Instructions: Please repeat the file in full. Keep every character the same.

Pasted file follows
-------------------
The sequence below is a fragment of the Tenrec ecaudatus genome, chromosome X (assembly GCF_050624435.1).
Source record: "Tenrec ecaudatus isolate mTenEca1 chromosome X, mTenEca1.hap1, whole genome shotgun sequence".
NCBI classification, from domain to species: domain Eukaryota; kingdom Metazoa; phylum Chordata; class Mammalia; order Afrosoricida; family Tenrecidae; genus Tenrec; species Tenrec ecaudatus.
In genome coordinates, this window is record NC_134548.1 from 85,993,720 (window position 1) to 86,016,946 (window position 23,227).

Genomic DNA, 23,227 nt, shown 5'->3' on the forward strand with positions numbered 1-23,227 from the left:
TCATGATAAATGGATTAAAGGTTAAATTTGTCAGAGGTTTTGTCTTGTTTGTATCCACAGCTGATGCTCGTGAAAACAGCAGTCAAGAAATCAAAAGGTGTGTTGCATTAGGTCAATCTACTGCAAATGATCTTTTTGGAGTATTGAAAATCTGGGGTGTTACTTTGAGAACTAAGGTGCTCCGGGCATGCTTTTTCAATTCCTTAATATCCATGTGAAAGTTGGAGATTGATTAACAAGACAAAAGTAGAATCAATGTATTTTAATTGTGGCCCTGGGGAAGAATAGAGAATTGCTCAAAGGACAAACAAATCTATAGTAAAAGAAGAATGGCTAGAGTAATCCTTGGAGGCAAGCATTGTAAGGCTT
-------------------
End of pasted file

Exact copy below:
The sequence below is a fragment of the Tenrec ecaudatus genome, chromosome X (assembly GCF_050624435.1).
Source record: "Tenrec ecaudatus isolate mTenEca1 chromosome X, mTenEca1.hap1, whole genome shotgun sequence".
NCBI classification, from domain to species: domain Eukaryota; kingdom Metazoa; phylum Chordata; class Mammalia; order Afrosoricida; family Tenrecidae; genus Tenrec; species Tenrec ecaudatus.
In genome coordinates, this window is record NC_134548.1 from 85,993,720 (window position 1) to 86,016,946 (window position 23,227).

Genomic DNA, 23,227 nt, shown 5'->3' on the forward strand with positions numbered 1-23,227 from the left:
TCATGATAAATGGATTAAAGGTTAAATTTGTCAGAGGTTTTGTCTTGTTTGTATCCACAGCTGATGCTCGTGAAAACAGCAGTCAAGAAATCAAAAGGTGTGTTGCATTAGGTCAATCTACTGCAAATGATCTTTTTGGAGTATTGAAAATCTGGGGTGTTACTTTGAGAACTAAGGTGCTCCGGGCATGCTTTTTCAATTCCTTAATATCCATGTGAAAGTTGGAGATTGATTAACAAGACAAAAGTAGAATCAATGTATTTTAATTGTGGCCCTGGGGAAGAATAGAGAATTGCTCAAAGGACAAACAAATCTATAGTAAAAGAAGAATGGCTAGAGTAATCCTTGGAGGCAAGCATTGTAAGGCTT